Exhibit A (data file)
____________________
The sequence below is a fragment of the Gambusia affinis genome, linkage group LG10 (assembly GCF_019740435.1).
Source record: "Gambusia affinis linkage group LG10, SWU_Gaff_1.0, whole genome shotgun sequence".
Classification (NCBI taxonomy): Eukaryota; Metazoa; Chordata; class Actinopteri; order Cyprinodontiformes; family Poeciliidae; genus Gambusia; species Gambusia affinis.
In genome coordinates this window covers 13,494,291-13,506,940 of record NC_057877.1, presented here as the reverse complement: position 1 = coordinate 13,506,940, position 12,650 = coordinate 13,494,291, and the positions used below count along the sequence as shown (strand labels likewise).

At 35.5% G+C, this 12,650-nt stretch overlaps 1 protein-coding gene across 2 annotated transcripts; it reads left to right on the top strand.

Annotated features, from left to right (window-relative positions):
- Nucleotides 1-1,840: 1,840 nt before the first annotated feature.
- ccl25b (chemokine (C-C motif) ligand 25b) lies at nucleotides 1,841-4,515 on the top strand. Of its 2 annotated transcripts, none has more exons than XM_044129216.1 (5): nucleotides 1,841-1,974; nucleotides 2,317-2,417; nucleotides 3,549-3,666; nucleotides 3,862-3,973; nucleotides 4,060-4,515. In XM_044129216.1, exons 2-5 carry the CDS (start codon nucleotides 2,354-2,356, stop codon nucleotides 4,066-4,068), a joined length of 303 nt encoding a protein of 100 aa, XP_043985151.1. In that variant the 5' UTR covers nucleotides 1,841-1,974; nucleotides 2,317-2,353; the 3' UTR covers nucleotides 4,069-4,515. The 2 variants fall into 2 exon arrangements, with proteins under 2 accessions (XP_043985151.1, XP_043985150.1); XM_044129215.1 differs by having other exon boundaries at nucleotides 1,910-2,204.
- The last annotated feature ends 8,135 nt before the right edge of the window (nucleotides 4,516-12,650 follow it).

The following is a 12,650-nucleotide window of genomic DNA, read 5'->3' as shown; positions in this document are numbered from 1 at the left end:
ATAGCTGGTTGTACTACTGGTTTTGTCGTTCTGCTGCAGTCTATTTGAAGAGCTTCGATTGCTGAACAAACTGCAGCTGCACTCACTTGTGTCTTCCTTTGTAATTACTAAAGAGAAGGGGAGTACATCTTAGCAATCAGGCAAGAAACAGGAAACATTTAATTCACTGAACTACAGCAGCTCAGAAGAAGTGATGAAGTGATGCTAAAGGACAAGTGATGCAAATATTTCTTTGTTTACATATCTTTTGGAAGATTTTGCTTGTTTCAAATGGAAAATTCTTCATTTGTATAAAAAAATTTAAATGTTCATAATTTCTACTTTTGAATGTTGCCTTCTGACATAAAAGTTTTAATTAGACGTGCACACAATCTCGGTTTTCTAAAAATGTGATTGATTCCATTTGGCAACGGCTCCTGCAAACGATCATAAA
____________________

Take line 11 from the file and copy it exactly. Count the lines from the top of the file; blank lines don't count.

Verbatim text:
ATAGCTGGTTGTACTACTGGTTTTGTCGTTCTGCTGCAGTCTATTTGAAGAGCTTCGATTGCTGAACAAACTGCAGCTGCACTCACTTGTGTCTTCCTTTGTAATTACTAAAGAGAAGGGGAGTACATCTTAGCAATCAGGCAAGAAACAGGAAACATTTAATTCACTGAACTACAGCAGCTCAGAAGAAGTGATGAAGTGATGCTAAAGGACAAGTGATGCAAATATTTCTTTGTTTACATATCTTTTGGAAGATTTTGCTTGTTTCAAATGGAAAATTCTTCATTTGTATAAAAAAATTTAAATGTTCATAATTTCTACTTTTGAATGTTGCCTTCTGACATAAAAGTTTTAATTAGACGTGCACACAATCTCGGTTTTCTAAAAATGTGATTGATTCCATTTGGCAACGGCTCCTGCAAACGATCATAAA